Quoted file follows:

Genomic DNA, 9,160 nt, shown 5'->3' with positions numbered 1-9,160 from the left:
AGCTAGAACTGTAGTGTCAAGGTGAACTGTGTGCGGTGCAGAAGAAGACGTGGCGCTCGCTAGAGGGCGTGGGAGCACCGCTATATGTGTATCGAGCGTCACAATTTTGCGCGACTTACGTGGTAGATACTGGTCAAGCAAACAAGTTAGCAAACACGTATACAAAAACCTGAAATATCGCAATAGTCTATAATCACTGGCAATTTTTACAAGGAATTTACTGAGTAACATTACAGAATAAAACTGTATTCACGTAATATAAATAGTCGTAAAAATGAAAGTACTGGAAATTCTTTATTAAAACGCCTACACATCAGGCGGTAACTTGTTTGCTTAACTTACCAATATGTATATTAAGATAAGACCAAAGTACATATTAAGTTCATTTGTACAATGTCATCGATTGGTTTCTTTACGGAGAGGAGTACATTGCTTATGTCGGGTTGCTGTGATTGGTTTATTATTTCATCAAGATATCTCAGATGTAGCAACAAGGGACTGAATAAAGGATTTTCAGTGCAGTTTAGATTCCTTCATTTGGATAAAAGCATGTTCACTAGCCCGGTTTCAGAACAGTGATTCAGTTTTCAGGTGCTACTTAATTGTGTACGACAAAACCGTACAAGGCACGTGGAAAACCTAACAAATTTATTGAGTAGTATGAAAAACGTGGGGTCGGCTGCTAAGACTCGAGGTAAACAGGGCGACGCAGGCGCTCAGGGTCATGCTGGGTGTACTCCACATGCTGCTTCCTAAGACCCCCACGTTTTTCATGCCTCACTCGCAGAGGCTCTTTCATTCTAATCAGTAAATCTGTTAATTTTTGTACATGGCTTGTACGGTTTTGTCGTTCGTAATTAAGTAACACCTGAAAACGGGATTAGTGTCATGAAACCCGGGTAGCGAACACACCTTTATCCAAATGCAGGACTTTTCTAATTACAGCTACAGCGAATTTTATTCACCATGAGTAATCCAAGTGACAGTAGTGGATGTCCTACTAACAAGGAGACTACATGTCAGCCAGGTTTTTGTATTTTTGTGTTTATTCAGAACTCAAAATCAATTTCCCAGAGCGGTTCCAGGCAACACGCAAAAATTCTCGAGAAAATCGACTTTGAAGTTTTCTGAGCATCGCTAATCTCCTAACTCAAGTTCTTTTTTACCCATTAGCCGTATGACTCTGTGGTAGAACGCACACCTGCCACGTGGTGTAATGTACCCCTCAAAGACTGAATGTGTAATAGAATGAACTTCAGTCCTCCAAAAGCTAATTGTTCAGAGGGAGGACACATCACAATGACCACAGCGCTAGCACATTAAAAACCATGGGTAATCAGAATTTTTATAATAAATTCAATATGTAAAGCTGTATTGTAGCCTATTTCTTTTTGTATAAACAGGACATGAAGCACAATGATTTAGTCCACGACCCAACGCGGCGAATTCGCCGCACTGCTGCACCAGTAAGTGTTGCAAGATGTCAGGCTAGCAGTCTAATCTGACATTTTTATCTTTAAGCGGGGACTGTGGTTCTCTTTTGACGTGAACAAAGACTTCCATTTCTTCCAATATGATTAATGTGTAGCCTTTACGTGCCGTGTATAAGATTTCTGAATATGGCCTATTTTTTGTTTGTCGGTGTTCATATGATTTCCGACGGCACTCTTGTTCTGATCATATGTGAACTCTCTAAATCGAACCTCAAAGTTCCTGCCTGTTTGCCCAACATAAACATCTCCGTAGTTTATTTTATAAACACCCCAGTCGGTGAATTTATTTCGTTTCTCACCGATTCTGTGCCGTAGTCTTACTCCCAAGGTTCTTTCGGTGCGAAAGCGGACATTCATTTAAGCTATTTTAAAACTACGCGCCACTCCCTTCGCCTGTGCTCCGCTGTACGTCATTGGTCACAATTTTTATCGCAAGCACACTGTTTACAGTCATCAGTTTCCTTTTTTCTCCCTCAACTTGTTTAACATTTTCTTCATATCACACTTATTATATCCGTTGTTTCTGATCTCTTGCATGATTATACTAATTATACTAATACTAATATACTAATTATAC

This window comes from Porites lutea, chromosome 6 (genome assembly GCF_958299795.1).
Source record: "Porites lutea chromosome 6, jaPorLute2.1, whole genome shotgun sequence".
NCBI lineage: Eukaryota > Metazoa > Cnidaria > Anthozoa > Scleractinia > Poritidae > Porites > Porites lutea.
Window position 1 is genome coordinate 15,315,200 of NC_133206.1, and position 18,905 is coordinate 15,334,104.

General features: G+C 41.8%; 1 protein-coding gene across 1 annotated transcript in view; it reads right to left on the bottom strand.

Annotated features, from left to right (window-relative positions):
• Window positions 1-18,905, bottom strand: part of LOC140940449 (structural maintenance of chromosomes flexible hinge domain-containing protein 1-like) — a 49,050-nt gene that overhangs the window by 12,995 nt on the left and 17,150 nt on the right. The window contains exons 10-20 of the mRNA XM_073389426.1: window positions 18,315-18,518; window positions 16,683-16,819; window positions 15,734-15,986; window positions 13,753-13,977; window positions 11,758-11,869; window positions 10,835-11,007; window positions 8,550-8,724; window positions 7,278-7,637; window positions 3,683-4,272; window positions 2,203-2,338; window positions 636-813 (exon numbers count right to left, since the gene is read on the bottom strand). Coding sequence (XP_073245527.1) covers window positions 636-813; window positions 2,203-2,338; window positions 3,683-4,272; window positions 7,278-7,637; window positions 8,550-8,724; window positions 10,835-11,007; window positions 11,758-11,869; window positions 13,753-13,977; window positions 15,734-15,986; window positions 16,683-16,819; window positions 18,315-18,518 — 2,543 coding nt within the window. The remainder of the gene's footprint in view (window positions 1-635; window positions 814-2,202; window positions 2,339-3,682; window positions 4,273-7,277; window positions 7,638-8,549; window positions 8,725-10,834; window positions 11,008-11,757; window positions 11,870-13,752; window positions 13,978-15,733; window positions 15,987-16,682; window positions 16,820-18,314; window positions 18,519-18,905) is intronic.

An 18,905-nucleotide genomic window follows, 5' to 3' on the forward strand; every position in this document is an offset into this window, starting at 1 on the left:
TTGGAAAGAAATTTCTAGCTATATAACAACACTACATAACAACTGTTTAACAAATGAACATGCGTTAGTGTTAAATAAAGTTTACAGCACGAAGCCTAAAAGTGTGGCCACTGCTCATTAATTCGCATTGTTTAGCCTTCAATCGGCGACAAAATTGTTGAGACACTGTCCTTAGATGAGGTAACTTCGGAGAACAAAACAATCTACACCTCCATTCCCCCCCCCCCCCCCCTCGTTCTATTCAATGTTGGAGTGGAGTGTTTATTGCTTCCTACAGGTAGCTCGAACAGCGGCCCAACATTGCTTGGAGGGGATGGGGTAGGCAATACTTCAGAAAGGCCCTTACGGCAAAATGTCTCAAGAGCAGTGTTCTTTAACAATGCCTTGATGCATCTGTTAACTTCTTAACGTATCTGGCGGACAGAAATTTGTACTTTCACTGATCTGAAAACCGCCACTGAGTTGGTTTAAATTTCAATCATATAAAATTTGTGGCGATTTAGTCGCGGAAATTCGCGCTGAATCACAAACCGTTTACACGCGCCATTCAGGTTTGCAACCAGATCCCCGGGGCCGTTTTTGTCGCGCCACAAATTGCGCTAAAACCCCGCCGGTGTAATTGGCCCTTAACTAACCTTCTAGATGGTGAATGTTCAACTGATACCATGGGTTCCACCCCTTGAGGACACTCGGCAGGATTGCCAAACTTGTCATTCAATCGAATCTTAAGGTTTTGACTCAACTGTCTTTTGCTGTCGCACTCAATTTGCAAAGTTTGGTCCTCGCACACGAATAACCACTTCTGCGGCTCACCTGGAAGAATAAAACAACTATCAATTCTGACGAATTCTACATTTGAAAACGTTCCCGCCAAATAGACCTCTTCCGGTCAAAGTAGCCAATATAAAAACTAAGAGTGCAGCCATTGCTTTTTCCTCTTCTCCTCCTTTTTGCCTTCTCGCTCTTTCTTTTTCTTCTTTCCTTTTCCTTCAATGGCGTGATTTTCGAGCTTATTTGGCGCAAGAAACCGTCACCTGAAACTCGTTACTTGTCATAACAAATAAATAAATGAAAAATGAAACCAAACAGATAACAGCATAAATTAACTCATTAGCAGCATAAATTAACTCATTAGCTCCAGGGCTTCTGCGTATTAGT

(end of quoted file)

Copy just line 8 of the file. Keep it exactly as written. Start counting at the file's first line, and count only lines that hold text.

Annotated features, from left to right (window-relative positions):